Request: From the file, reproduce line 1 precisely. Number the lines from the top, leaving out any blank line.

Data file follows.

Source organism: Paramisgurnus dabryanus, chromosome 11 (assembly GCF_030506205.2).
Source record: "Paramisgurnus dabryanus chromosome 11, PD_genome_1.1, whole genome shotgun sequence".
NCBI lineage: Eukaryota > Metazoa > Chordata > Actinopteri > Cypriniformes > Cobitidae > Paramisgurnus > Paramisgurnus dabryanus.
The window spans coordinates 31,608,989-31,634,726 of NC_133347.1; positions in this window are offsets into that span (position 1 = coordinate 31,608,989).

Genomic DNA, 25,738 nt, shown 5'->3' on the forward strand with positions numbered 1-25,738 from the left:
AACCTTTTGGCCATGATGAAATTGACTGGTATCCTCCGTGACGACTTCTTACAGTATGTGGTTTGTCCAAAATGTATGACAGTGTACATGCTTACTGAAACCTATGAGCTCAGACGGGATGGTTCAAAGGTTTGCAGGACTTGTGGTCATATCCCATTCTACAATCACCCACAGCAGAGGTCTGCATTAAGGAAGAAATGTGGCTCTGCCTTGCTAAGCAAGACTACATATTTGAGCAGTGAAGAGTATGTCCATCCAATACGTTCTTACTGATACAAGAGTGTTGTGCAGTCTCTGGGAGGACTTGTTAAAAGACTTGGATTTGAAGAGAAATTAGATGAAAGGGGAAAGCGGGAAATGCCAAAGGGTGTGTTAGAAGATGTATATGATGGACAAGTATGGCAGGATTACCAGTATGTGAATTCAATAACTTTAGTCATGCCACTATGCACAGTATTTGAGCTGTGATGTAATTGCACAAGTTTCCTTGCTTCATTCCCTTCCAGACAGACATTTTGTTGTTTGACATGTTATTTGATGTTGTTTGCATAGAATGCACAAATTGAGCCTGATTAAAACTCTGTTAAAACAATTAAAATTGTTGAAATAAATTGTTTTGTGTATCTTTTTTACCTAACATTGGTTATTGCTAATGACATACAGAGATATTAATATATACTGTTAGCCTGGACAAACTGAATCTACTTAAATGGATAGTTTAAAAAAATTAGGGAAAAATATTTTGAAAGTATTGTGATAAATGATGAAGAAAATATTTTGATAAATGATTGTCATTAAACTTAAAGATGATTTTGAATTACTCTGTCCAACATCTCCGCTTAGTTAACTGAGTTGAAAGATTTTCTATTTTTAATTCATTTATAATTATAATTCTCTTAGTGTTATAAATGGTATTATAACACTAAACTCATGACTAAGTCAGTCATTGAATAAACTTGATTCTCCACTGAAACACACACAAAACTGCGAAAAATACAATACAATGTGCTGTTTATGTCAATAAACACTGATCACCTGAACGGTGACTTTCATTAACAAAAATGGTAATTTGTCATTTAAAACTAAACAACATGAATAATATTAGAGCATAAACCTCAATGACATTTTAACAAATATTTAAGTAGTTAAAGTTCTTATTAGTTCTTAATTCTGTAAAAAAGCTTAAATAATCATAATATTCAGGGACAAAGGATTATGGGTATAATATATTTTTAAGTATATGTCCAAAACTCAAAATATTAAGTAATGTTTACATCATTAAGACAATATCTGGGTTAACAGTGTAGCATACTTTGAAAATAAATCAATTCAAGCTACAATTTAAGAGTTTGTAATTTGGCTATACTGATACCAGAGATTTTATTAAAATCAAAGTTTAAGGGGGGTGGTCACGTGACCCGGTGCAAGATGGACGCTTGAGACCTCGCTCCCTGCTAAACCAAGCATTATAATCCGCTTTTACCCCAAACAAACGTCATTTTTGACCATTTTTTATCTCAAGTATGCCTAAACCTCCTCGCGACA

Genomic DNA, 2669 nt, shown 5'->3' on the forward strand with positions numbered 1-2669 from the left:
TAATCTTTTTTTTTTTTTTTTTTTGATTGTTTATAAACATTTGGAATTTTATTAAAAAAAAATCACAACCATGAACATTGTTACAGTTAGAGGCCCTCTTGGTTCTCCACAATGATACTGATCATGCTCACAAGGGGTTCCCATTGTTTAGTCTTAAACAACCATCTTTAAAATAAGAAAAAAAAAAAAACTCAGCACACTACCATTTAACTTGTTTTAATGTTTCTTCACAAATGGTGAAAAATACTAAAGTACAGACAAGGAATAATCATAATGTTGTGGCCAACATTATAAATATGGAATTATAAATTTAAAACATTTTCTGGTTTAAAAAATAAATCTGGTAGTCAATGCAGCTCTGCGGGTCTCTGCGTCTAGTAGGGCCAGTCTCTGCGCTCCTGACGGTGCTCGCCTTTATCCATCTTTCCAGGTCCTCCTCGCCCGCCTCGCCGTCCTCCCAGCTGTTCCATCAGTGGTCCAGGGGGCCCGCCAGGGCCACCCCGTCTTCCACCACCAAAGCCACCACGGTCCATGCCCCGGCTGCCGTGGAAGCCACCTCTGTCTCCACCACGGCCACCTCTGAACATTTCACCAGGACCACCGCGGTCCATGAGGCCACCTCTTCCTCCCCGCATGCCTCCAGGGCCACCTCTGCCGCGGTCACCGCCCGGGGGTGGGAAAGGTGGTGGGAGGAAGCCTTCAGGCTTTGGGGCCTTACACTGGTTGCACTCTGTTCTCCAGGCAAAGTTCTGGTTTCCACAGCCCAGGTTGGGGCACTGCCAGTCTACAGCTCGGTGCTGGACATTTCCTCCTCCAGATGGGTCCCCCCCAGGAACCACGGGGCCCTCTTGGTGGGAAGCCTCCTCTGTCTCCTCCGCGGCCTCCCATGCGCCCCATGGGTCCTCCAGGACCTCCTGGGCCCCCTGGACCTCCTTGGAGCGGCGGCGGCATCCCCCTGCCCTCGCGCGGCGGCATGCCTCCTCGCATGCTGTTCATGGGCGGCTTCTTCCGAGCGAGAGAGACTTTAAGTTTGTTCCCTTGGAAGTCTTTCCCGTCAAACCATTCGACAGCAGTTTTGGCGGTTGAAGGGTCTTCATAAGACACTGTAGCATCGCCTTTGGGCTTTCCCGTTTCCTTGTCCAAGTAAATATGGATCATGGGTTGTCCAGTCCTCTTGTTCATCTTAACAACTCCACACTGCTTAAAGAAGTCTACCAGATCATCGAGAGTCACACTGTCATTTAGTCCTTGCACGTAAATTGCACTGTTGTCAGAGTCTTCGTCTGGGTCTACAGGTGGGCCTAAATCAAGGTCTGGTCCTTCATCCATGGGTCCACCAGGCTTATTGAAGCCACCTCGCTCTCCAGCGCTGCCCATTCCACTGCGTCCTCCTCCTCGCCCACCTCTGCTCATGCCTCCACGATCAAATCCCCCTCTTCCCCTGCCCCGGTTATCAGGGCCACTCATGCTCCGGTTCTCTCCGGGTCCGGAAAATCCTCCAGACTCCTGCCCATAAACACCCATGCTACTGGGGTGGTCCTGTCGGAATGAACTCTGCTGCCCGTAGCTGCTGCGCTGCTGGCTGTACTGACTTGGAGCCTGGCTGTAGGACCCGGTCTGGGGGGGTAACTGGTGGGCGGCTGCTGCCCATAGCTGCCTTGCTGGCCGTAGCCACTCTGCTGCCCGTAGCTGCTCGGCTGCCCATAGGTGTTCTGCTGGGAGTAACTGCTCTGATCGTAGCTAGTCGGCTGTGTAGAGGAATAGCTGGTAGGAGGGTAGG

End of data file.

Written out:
Source organism: Paramisgurnus dabryanus, chromosome 11 (assembly GCF_030506205.2).